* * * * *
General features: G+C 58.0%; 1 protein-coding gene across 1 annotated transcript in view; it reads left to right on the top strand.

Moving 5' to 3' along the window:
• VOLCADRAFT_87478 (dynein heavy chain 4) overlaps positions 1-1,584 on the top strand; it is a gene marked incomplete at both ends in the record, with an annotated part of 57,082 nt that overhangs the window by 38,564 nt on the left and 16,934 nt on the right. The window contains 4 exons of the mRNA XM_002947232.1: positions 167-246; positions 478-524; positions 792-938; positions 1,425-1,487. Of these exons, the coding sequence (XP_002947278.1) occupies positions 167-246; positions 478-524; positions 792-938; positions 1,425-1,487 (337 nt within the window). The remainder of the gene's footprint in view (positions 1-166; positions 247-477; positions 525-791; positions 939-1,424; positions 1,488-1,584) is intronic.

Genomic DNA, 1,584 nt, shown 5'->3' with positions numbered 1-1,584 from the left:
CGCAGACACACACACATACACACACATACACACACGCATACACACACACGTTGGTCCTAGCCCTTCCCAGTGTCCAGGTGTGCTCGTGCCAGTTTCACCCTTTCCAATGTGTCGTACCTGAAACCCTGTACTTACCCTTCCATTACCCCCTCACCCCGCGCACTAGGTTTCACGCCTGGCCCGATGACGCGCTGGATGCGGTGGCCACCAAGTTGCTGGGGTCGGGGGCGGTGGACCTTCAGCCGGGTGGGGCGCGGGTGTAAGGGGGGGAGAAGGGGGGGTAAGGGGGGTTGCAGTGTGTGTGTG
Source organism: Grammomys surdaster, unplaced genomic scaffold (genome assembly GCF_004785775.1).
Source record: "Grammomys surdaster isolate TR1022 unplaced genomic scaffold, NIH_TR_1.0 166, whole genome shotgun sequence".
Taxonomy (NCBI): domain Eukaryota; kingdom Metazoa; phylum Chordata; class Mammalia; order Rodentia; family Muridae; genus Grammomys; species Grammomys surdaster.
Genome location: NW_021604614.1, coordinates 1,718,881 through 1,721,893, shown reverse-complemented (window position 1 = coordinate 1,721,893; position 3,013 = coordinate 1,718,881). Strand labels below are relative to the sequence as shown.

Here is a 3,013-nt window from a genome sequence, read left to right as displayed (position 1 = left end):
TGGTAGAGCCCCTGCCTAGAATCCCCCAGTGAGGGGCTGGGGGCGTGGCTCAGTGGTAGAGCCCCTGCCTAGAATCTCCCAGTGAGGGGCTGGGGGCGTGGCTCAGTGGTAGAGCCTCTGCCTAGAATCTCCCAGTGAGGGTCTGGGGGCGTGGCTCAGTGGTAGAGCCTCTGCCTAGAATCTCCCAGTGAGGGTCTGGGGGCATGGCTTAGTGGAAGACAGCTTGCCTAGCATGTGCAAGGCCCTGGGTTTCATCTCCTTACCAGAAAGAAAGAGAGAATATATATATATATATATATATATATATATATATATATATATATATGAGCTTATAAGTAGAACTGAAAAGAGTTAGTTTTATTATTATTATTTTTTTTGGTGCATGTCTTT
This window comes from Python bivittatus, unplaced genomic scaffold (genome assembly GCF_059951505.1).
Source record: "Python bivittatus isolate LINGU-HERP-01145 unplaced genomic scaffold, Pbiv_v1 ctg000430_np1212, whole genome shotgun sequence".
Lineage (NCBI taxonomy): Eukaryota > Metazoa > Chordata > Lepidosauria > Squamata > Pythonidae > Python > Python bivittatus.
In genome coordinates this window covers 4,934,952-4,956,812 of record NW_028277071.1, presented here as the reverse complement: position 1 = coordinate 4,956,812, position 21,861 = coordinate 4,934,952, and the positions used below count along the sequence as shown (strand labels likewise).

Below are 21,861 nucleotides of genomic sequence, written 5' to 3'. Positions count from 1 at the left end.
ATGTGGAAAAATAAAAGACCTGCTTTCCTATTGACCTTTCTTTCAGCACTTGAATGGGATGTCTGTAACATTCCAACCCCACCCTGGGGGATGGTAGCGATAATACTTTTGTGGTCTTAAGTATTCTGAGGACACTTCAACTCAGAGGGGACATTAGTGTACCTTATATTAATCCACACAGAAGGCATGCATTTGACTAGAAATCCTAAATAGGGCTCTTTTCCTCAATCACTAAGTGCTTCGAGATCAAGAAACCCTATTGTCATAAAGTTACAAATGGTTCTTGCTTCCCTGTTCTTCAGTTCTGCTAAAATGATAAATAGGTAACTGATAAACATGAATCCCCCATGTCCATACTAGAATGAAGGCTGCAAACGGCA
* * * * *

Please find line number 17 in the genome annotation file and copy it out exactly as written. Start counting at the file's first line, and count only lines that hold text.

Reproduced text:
ATGTGGAAAAATAAAAGACCTGCTTTCCTATTGACCTTTCTTTCAGCACTTGAATGGGATGTCTGTAACATTCCAACCCCACCCTGGGGGATGGTAGCGATAATACTTTTGTGGTCTTAAGTATTCTGAGGACACTTCAACTCAGAGGGGACATTAGTGTACCTTATATTAATCCACACAGAAGGCATGCATTTGACTAGAAATCCTAAATAGGGCTCTTTTCCTCAATCACTAAGTGCTTCGAGATCAAGAAACCCTATTGTCATAAAGTTACAAATGGTTCTTGCTTCCCTGTTCTTCAGTTCTGCTAAAATGATAAATAGGTAACTGATAAACATGAATCCCCCATGTCCATACTAGAATGAAGGCTGCAAACGGCA